By Stephen Lewis
Our shared Earth may be covered in water, but less than 1% of it is accessible, and far less than that is potable. In some locations, up to 90% of sewage is discharged into waterways without treatment, turning what could be usable water into contaminated so-called “black water.”
In 2018, drought conditions in the U.S. were at their worst level in almost four years, while an apparent El Niño event is currently bringing punishing heat and drought to the Southern Hemisphere. Clearly, the global water problem is likely to get worse before it water conservation gets better.
Given the shrinking supply, municipalities have begun to increase water’s price tag, making it a challenge for lower-income residents to enjoy water security. And in a little more than a decade, five billion people will call urban areas home. When we reach that pivot point, water demand will exceed supply and continue in that direction. It’s a dire situation, and regrettably, most governments are woefully unable to meet the challenge. For that reason, facilities of all sizes may have to lead the way when it comes to meaningfully, mindfully using the small percentage of potable water we can access.
High Cost of Ignoring Water Scarcity
Organizations that ignore this massive water problem won’t only be passing up an opportunity to lead the fight on an important social issue, they’ll also be hurting themselves.
Skyrocketing water costs will eat away at their bottom lines year after year. If they expect to keep raising their prices to cover rising utility bills, they may discover they price their target customers out of their offering. And that’s to say nothing of the risk to a facility’s public image — no one wants to be skewered by a public that increasingly values environmental stewardship.
Fortunately, some are embracing initiatives such as the newly emerging Science-Based Targets and adopting smarter water management practices, including high-profile players like Procter & Gamble. The well-known global enterprise has taken on water protection as a permanent project. P&G has announced a three-pronged approach to mitigate water stress in 40 communities where it operates manufacturing plants, and at those locations, P&G is seeking partners to share water in coordinated, innovative ways.
Although not all players are able to take the strong stance of a P&G, the private sector can make the topics of water conservation, water preservation, and water use education part of common corporate culture. Facility managers can contribute to the cause by rethinking the way they use water as part of their operations in three strategic areas.
1. Water Consumption in Restroom Facilities
Installing low-flush toilets and zero-water urinals may seem like modest moves toward lowering water usage, but they can lead to widespread positive changes. Low-flow toilets require around a quarter of the water of traditional, older toilets, saving gallons of water with every flush. Similarly, waterless urinals can help create a closed-loop system that requires almost no water, with the exception of urinal sanitization. Once collected and appropriately treated, pure urine can be used to create fertilizers for farms.
On a slightly smaller but still important scale, water-efficient faucets — such as those with motion sensors that stop excessive running of water — can reduce water use by around 20%. Liquid hand sanitizers may also provide excellent alternatives to hand washing in private- or public-facing bathroom facilities.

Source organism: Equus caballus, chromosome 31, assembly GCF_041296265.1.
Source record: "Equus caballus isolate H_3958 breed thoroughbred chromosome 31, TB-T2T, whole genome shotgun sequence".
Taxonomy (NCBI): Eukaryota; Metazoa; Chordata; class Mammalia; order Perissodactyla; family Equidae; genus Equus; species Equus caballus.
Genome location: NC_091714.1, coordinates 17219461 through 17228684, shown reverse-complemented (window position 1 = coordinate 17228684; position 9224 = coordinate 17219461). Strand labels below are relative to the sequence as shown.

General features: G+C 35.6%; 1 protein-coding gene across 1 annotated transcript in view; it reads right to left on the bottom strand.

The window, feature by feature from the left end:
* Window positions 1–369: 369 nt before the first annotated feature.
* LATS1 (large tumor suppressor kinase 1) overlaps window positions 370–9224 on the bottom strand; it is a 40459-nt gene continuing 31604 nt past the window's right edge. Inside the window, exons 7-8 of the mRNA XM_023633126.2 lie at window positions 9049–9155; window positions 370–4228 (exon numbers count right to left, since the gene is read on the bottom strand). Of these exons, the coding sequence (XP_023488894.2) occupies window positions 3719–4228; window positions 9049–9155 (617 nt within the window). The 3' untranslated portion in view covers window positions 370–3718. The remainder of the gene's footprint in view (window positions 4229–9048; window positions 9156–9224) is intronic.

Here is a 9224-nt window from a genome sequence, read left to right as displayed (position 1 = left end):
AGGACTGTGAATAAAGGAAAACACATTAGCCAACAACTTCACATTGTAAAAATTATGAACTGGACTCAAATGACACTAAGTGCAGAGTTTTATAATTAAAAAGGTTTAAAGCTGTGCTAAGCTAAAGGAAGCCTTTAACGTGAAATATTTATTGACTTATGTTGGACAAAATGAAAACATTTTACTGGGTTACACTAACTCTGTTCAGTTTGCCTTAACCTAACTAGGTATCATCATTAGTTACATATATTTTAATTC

2. Water Collection and Recycling
As long as rainwater is not used for potable purposes, it can be reclaimed in many different ways, such as providing “gray water” for use in toilet flushing. And when collected in barrels or from rooftops, rainwater can become a water source for landscape irrigation and manufacturing processes.
Facilities may have more water available than they might have guessed; managers just need to creatively imagine how to maximize their supplies. For example, one Cimarex Energy manager boasts that the company’s business objective is to rely on chemicals, filtration, and oxidation to make better use and reuse of water in its processes.
3. Green Cleaning Practices
Water is consistently used for janitorial and sanitation purposes in buildings, but in many cases, cleaning professionals could obtain the same level of hygiene without wasteful water practices. Simply changing hose nozzles or outfitting hoses with manual-release spray gun heads can cut back on water waste and improve green cleaning programs.
In addition, dry carpet cleaning processes that depend upon encapsulation — not water — can keep carpeting clean while requiring almost no water to get the job done. An added benefit to this environmentally friendly practice is that carpets cleaned through encapsulation methods tend to last years longer because of reduced exposure to bacteria-breeding ground moisture.
Facility managers serious about monitoring water usage may want to conduct a water audit to pinpoint areas of water misuse and determine how much money they could save by making a few adjustments. Planet Earth has delivered us with a bounty of natural resources, including a workable amount of potable water. If every corporation took water stewardship to heart, we could easily push back against the looming water shortage crisis. All it takes is that first step in the right direction.
Lewis is the technical director at milliCare, where he manages all equipment, methods, and products for the floor and textile cleaning company. Stephen, a certified senior carpet inspector and an IICRC master textile cleaner, has proudly served milliCare for almost 30 years.